'Faking It' Finale Proves MTV Does Not Know Lesbian Sexuality (Guest Column)
The comedy from Carter Covington ends its freshman run with an overdone trope, writes AfterEllen.com managing editor Trish Bendix.
[Warning: This story contains spoilers from season one of MTV's Faking It.]
After eight episodes of MTV's Faking It, it has finally become clear that the writers have been doing some falsifying of their own. Despite the fact that creator Carter Covington is an out gay man, his knowledge of lesbian sexuality and the tropes that frequently accompany them in television portrayals is in serious question after decidedly gay identified Amy (Rita Volk) slept with straight, cisgender Liam (Gregg Sulkin).
Initial reactions to the dramedy -- about two best friends, Amy and Karma (Katie Stevens), feigning a romantic relationship for popularity at their Austin high school -- were positive but trepidatious, as Amy's coming-out process was seemingly handled with care. Amy realized over the course of the season that she had stronger feelings for her lifelong friend than she knew before kissing her in front of the whole school, and her becoming comfortable with acknowledging that and being willing to do anything to turn their fake romance into a real one was the raison d'etre of the show.
Unless you ask the writers, because it became increasingly perturbing that Karma's obsession with Liam was what should develop more than any kind of relationship that Karma and Amy have, whether that's friendship or something else entirely. Amy's moments of tenderness or positivity about her newfound sexual identity and burgeoning crush on Karma are overpowered by the overt and often eye roll-inducing Liam and Karma pairing, including a proposed threesome for Liam's benefit, his taking of Karma's virginity on top of an art installation and the finale's terrible ending: Amy and Liam having sex.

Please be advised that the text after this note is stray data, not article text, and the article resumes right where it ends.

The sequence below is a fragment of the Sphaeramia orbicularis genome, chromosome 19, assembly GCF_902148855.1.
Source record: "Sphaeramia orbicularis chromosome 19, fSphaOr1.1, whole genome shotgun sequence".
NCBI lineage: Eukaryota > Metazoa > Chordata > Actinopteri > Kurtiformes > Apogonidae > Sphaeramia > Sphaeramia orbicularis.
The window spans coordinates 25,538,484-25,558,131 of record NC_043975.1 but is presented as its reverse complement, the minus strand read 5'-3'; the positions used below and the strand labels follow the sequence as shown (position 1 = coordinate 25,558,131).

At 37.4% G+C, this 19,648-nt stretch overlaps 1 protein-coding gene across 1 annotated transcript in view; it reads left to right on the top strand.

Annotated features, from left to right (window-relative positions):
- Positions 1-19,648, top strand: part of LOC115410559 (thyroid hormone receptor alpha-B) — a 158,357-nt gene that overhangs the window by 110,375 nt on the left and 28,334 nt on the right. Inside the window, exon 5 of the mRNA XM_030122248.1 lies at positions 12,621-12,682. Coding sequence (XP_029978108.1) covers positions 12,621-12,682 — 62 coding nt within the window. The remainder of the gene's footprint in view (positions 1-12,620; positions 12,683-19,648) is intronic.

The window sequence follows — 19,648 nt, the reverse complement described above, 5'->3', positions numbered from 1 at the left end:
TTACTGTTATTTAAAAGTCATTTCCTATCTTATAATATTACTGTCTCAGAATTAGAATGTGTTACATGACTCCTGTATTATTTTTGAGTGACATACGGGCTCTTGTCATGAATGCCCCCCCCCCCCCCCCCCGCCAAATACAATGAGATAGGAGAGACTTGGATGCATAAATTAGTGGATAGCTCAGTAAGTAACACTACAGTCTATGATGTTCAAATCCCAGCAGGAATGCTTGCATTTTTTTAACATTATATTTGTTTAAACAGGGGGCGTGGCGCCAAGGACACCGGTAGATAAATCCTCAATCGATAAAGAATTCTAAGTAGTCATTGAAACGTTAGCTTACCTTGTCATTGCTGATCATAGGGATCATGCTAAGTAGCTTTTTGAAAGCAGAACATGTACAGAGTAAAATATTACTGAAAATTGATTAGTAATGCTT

Throughout history it has often been the case that writers do not know how to create stories for lesbian and bisexual-themed women on television and film, and the default plot falls prey to the unrealistic "she sleeps with a man" situation. Now besides that this is overdone and lazy, Faking It furthers the insult by having the forlorn Amy sleep with a man who not only does not respect lesbian relationships and sexuality (nor women, really), but whom she detests for having taken Karma away from her.
It's also a huge disappointment that MTV would allow this to happen on yet another show when its 2011 Skins adaptation fell prey to the same situation: the lesbian character Tea (Sofia Black-D'Elia) having a physical relationship with her male friend Tony (James Newman). Fans of the U.K. version were outraged, as some of the best lesbian characters of all time, Emily (Kathryn Prescott) and Naomi (Lily Loveless), existed on the original without deciding to sleep with the opposite gender -- no matter how many times they broke up or fought.
While it's true that Amy has yet to label herself as a lesbian, it feels completely false that she would explore sexually with Liam -- of all people -- especially when it is her first time. It's also sexist and hypocritical as writers would never put a gay male character like Faking It's Shane (Michael J. Willett) in a similar situation. Because men do not question their sexuality, apparently. Only confused women do, and that is not only harmful to television lesbians, but the real-life women who are told "they haven't met the right man yet" or "won't know until they've tried it." Legitimacy is called into question, and that makes being an out woman dangerous, especially in parts of the world where corrective rape of lesbians is an acceptable practice.
It's disheartening that a show like Faking It could have so much potential with smart writing, a great set of actors and a provocative premise, and then have its relevance and credibility destroyed with the last few minutes of the season finale. Had the show not fallen prey to the oft-repeated, never-respected nor positively received "gay woman sleeps with a guy" story, it would have given fans a reason to tune in for the just-announced second season.
Trish Bendix is the managing editor of leading lesbian entertainment site AfterEllen.com. She lives in Los Angeles.